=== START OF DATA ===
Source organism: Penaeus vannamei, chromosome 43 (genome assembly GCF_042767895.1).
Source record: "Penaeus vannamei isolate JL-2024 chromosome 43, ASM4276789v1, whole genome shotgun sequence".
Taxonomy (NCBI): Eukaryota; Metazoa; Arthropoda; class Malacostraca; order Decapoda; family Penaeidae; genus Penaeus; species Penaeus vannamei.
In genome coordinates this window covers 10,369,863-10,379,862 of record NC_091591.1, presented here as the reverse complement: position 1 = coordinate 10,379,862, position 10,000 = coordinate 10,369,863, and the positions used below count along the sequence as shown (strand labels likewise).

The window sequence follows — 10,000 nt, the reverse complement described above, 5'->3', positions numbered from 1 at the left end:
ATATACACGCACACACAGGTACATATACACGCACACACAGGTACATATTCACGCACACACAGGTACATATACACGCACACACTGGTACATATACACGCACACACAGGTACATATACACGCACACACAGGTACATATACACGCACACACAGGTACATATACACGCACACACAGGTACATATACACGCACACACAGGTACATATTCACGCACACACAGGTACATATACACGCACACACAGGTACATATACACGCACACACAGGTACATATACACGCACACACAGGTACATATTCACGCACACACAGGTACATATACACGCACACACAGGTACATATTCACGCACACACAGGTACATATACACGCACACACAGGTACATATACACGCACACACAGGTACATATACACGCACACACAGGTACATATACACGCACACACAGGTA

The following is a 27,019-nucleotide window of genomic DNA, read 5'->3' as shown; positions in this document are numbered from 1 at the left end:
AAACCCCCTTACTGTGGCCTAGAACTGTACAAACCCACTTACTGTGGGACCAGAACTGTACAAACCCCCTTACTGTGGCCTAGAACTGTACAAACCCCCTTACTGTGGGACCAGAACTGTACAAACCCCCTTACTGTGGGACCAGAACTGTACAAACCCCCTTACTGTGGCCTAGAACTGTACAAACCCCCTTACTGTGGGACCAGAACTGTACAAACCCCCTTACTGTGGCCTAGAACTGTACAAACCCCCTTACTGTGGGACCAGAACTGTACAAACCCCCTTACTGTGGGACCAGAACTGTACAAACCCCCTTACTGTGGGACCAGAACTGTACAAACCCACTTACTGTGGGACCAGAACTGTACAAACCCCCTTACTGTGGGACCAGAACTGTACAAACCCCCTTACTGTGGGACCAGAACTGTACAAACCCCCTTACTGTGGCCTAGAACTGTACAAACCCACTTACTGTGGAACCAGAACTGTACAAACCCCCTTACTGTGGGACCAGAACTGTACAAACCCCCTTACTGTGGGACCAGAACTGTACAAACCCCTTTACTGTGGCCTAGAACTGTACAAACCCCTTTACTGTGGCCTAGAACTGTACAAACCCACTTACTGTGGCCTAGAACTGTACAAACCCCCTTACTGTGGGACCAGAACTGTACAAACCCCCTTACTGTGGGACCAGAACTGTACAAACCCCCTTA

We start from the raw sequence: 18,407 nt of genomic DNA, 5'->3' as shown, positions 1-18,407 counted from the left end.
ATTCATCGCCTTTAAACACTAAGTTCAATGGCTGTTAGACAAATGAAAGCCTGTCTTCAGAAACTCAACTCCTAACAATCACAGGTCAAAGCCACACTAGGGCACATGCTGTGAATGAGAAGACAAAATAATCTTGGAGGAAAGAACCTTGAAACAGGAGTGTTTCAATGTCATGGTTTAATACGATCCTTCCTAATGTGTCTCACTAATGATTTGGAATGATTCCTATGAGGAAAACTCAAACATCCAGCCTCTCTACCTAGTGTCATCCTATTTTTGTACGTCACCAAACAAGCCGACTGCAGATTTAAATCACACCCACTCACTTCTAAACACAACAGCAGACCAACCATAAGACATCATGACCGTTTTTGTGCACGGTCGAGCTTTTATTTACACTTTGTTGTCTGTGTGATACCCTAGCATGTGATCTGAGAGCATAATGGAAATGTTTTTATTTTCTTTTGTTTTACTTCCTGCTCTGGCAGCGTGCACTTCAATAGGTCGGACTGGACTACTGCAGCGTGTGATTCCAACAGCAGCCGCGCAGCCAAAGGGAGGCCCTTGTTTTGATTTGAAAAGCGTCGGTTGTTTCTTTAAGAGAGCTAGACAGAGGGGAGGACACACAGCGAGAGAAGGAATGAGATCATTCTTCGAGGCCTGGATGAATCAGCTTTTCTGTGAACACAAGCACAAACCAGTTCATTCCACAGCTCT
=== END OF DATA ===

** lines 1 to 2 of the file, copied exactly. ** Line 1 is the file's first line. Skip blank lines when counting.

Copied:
Source organism: Penaeus vannamei, chromosome 43 (genome assembly GCF_042767895.1).
Source record: "Penaeus vannamei isolate JL-2024 chromosome 43, ASM4276789v1, whole genome shotgun sequence".